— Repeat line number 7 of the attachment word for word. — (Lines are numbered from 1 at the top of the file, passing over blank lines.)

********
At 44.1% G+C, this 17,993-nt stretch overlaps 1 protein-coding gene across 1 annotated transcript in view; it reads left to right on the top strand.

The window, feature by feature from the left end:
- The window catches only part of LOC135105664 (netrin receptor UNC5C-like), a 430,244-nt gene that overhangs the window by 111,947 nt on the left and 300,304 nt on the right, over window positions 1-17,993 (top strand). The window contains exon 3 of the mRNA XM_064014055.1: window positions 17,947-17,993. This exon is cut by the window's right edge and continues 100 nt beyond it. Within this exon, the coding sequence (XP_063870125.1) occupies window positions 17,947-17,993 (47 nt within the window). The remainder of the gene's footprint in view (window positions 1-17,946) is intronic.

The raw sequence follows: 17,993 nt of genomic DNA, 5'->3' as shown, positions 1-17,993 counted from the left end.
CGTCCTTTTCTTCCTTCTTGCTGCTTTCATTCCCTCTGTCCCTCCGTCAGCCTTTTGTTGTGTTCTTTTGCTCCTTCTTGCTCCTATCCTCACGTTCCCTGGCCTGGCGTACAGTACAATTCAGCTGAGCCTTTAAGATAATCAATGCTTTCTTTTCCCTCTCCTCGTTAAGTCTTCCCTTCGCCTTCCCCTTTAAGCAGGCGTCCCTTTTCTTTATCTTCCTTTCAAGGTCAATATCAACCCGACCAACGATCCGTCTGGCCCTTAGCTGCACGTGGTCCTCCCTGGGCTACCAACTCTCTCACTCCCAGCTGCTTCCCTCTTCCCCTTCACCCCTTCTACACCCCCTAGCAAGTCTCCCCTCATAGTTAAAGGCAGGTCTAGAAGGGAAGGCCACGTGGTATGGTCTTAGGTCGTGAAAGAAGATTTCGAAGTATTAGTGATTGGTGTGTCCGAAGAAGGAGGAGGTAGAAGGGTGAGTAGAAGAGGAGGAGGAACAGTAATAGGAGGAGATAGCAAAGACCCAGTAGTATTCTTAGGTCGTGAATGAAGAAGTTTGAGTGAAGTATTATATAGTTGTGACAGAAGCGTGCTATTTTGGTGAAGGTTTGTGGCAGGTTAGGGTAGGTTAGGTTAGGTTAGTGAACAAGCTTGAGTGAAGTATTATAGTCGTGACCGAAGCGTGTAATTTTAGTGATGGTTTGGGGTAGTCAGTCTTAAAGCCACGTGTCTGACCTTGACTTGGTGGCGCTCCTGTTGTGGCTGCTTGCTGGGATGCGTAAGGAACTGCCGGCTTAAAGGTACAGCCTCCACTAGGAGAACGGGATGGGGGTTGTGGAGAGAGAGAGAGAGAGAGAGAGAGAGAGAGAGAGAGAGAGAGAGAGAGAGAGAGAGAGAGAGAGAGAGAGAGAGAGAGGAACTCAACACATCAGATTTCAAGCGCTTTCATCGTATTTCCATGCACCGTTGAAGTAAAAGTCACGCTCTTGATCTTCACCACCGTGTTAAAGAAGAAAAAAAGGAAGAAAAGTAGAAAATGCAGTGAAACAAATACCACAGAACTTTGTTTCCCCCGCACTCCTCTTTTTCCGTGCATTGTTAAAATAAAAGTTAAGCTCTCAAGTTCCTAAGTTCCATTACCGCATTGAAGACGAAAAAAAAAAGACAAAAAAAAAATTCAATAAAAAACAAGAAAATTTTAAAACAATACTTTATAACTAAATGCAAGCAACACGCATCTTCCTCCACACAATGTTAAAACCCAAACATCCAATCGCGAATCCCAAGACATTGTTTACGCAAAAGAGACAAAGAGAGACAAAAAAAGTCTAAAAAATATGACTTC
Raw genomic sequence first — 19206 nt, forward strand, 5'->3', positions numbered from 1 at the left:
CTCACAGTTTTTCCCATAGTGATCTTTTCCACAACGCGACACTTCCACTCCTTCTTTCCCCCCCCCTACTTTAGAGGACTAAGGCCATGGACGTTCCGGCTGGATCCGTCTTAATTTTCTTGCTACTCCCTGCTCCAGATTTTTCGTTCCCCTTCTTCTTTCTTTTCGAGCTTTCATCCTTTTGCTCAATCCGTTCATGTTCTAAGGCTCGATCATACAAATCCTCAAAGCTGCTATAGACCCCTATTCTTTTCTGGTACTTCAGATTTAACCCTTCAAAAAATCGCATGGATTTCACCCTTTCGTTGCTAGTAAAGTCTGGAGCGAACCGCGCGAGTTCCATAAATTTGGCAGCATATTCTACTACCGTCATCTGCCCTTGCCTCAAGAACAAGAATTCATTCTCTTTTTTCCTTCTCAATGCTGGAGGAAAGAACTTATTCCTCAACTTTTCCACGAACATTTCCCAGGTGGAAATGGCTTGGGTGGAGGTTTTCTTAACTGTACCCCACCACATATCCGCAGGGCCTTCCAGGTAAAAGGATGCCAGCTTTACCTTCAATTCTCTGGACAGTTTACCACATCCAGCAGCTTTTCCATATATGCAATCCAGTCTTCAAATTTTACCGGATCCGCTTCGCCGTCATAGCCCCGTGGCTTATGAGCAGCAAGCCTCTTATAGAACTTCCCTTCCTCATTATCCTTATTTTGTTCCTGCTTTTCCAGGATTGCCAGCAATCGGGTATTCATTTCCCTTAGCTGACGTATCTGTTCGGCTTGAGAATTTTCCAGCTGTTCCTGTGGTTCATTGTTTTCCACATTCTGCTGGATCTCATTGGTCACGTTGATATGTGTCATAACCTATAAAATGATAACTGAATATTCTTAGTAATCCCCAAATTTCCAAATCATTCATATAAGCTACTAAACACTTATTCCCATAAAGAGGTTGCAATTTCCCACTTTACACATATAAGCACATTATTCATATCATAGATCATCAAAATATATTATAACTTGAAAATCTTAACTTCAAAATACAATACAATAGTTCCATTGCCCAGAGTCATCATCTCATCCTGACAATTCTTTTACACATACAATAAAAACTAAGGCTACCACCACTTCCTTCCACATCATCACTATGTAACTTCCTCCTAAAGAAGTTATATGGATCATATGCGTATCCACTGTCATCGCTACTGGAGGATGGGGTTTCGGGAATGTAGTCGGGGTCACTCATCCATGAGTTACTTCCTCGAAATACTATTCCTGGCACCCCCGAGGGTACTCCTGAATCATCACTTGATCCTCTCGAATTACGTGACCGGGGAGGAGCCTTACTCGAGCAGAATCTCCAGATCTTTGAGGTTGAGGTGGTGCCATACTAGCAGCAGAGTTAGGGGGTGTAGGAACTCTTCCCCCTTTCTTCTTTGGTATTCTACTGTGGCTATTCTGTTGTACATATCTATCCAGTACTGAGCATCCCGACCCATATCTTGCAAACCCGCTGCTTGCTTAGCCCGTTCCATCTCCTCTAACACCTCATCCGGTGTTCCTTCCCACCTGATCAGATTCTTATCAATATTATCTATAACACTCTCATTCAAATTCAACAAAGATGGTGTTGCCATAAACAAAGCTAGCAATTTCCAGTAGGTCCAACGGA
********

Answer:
CTCACAGTTTTTCCCATAGTGATCTTTTCCACAACGCGACACTTCCACTCCTTCTTTCCCCCCCCCTACTTTAGAGGACTAAGGCCATGGACGTTCCGGCTGGATCCGTCTTAATTTTCTTGCTACTCCCTGCTCCAGATTTTTCGTTCCCCTTCTTCTTTCTTTTCGAGCTTTCATCCTTTTGCTCAATCCGTTCATGTTCTAAGGCTCGATCATACAAATCCTCAAAGCTGCTATAGACCCCTATTCTTTTCTGGTACTTCAGATTTAACCCTTCAAAAAATCGCATGGATTTCACCCTTTCGTTGCTAGTAAAGTCTGGAGCGAACCGCGCGAGTTCCATAAATTTGGCAGCATATTCTACTACCGTCATCTGCCCTTGCCTCAAGAACAAGAATTCATTCTCTTTTTTCCTTCTCAATGCTGGAGGAAAGAACTTATTCCTCAACTTTTCCACGAACATTTCCCAGGTGGAAATGGCTTGGGTGGAGGTTTTCTTAACTGTACCCCACCACATATCCGCAGGGCCTTCCAGGTAAAAGGATGCCAGCTTTACCTTCAATTCTCTGGACAGTTTACCACATCCAGCAGCTTTTCCATATATGCAATCCAGTCTTCAAATTTTACCGGATCCGCTTCGCCGTCATAGCCCCGTGGCTTATGAGCAGCAAGCCTCTTATAGAACTTCCCTTCCTCATTATCCTTATTTTGTTCCTGCTTTTCCAGGATTGCCAGCAATCGGGTATTCATTTCCCTTAGCTGACGTATCTGTTCGGCTTGAGAATTTTCCAGCTGTTCCTGTGGTTCATTGTTTTCCACATTCTGCTGGATCTCATTGGTCACGTTGATATGTGTCATAACCTATAAAATGATAACTGAATATTCTTAGTAATCCCCAAATTTCCAAATCATTCATATAAGCTACTAAACACTTATTCCCATAAAGAGGTTGCAATTTCCCACTTTACACATATAAGCACATTATTCATATCATAGATCATCAAAATATATTATAACTTGAAAATCTTAACTTCAAAATACAATACAATAGTTCCATTGCCCAGAGTCATCATCTCATCCTGACAATTCTTTTACACATACAATAAAAACTAAGGCTACCACCACTTCCTTCCACATCATCACTATGTAACTTCCTCCTAAAGAAGTTATATGGATCATATGCGTATCCACTGTCATCGCTACTGGAGGATGGGGTTTCGGGAATGTAGTCGGGGTCACTCATCCATGAGTTACTTCCTCGAAATACTATTCCTGGCACCCCCGAGGGTACTCCTGAATCATCACTTGATCCTCTCGAATTACGTGACCGGGGAGGAGCCTTACTCGAGCAGAATCTCCAGATCTTTGAGGTTGAGGTGGTGCCATACTAGCAGCAGAGTTAGGGGGTGTAGGAACTCTTCCCCCTTTCTTCTTTGGTATTCTACTGTGGCTATTCTGTTGTACATATCTATCCAGTACTGAGCATCCCGACCCATATCTTGCAAACCCGCTGCTTGCTTAGCCCGTTCCATCTCCTCTAACACCTCATCCGGTGTTCCTTCCCACCTGATCAGATTCTTATCAATATTATCTATAACACTCTCATTCAAATTCAACAAAGATGGTGTTGCCATAAACAAAGCTAGCAATTTCCAGTAGGTCCAACGGA